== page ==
Wednesday, March 4, 2009

Learning from Starbucks - remaining competitive during these difficult times...

Love 'em or hate 'em, Starbucks has made a name among commercial district professionals as a bellwether retailer along many of our commercial corridors. Well, these days Starbucks is suffering, and in many cases so are our commercial districts. In response, Starbucks is tweaking and evolving its retail model to remain competitive during these difficult economic times..and there is a lot we can learn from their efforts.

If you've been into Starbucks lately, you know they are working hard to combat their luxury image. They have been particularly sensitive to the perception (encouraged by their competitors) that all of their offerings are $4 or more. As a result, they have begun to bundle breakfast options to compete with Dunkin' Donuts and McDonald's...two retailers benefiting as folks trade down. I pulled a few additional key 'lessons learned' from a recent NY Times article (Starbucks Addresses the Price Issue, and Breakfast - New York Times, March 2, 2009) that covers some of the strategies that Starbucks is employing....strategies that suggest a set of fundamental principles we can also apply to our commercial districts.
  • Diversify your revenue. These days, Starbucks is looking to increase its breakfast sales - not a traditional source of revenue for the store. But this also allows them to be more competitive with other retailers who are offering breakfast options with coffee. Are your local retailers carrying merchandise that meets the changing needs of customers? Are goods languishing on shelves? If your local merchants had the right information about customer needs and wants, would they consider diversifying their merchandise offerings if they know there is demand for it?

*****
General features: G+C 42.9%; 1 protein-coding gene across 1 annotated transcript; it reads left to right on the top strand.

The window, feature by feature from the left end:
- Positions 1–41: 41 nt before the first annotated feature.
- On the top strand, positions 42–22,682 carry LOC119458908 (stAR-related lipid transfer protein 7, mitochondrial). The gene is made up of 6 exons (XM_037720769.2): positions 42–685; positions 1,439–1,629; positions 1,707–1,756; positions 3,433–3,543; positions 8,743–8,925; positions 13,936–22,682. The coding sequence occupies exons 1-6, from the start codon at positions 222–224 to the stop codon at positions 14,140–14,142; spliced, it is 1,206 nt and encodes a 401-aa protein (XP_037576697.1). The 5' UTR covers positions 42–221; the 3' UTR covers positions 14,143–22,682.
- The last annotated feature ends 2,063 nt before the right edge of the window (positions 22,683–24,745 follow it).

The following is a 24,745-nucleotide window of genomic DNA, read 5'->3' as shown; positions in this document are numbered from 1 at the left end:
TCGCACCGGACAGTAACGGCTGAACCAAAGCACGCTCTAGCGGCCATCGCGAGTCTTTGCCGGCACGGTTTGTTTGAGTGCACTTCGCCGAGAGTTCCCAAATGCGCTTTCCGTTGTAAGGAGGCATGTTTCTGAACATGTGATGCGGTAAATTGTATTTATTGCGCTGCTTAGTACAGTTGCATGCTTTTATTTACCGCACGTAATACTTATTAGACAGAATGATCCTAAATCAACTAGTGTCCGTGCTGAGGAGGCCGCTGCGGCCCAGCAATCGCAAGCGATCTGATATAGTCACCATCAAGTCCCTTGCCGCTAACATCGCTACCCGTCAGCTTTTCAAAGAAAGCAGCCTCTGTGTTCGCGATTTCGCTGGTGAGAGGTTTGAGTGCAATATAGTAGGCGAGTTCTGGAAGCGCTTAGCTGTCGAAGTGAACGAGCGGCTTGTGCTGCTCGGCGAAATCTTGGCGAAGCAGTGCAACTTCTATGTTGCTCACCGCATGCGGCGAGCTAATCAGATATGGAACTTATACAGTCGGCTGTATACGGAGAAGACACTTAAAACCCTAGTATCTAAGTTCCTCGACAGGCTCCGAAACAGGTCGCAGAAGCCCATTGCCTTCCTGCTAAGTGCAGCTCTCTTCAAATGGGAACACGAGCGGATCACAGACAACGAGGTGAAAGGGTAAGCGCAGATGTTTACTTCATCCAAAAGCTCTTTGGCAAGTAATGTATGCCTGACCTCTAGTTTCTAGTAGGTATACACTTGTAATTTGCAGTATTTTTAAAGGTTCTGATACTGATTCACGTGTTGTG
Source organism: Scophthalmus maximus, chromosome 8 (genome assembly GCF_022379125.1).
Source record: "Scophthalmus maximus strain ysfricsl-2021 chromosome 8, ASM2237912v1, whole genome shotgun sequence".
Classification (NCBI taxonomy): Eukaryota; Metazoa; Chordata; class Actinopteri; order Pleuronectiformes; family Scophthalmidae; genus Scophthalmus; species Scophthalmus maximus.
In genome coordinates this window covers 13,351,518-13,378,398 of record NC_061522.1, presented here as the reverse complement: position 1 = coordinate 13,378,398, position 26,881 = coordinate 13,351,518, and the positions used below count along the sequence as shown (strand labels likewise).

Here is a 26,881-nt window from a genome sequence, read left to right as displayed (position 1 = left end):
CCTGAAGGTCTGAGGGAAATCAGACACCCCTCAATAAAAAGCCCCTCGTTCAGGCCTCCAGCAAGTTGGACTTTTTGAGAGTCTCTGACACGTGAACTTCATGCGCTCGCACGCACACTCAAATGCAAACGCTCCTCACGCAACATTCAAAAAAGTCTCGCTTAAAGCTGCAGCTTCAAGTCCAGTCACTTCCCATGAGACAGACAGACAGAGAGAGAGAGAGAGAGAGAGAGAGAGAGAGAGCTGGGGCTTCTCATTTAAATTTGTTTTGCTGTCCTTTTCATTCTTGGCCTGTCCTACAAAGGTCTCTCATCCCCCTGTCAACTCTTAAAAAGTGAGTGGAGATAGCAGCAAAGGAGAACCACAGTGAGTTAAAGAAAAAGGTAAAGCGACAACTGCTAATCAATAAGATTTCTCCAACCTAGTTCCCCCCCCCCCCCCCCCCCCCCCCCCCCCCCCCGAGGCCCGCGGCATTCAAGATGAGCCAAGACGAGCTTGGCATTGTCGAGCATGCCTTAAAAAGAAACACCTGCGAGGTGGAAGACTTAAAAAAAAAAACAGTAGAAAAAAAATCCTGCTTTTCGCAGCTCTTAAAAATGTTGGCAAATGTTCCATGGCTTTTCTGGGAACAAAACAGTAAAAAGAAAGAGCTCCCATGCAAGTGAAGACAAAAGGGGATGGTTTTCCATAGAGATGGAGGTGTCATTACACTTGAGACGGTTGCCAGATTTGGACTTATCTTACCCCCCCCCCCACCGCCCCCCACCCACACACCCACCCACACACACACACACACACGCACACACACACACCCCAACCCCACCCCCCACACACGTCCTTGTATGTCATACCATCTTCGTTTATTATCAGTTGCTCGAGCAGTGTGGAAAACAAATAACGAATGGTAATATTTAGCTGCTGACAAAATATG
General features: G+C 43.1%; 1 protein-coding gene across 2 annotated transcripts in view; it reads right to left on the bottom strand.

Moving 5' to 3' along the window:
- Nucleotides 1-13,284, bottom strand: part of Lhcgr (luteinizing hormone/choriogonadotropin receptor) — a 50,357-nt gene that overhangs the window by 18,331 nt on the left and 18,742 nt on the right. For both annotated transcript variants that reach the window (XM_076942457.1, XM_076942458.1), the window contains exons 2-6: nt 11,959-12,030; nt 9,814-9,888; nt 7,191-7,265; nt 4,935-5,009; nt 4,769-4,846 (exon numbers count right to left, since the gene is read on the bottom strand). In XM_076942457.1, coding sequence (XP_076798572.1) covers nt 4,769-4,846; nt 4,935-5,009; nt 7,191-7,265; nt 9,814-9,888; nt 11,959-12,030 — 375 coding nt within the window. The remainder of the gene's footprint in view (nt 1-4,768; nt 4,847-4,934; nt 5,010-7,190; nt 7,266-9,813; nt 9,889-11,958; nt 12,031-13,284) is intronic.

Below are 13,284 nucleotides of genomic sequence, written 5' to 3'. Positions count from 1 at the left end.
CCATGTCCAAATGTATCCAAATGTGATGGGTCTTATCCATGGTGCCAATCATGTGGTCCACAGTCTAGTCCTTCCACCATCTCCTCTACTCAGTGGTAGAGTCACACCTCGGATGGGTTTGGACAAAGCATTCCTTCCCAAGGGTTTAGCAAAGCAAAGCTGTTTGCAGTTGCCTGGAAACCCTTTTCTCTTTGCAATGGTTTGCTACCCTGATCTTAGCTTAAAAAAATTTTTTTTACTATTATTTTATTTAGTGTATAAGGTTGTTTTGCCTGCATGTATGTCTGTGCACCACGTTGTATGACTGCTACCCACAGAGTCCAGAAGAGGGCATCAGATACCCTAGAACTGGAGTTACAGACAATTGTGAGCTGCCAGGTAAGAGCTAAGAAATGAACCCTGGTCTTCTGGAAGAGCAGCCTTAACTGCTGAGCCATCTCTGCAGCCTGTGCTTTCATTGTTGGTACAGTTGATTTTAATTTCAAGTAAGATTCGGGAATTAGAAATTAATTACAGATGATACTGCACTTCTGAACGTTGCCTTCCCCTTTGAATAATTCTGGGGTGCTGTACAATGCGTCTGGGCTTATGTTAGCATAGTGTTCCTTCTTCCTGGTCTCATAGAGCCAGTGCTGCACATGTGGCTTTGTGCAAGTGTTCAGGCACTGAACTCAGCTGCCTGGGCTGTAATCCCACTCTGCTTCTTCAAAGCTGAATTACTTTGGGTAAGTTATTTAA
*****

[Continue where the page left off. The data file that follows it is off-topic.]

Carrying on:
• Adjust menus to highlight more affordable options, or consider bundling items for sale. Starbucks is doing this by bundling breakfast sandwiches and coffee for under $4, but your businesses can also do this. Bundling gives customers a sense that they are getting more value for their dollar. For example, a small gift stores can create gift baskets out of discrete merchandise.
  • Maintain your core customer, but find ways to increase visitation from customers that visit less often. The Starbucks strategy - one that emphasises value - aims to increase visitation from customers who visit once a month or less. This customer is more concerned about price-point, which may be different from their regular customers, but just as important.
  • Survey your customers. Starbucks did this by asking customers to record their breakfast eating habits for two weeks. This information led them to develop breakfast options that prioritized healthy options with 'enough protein to fill them up until lunchtime'. You can do this by conducting a customer intercept survey in your district and sharing your findings with local merchants.
Applying some of these basic principles may help your local businesses generate additional revenue...and these days, every penny counts.

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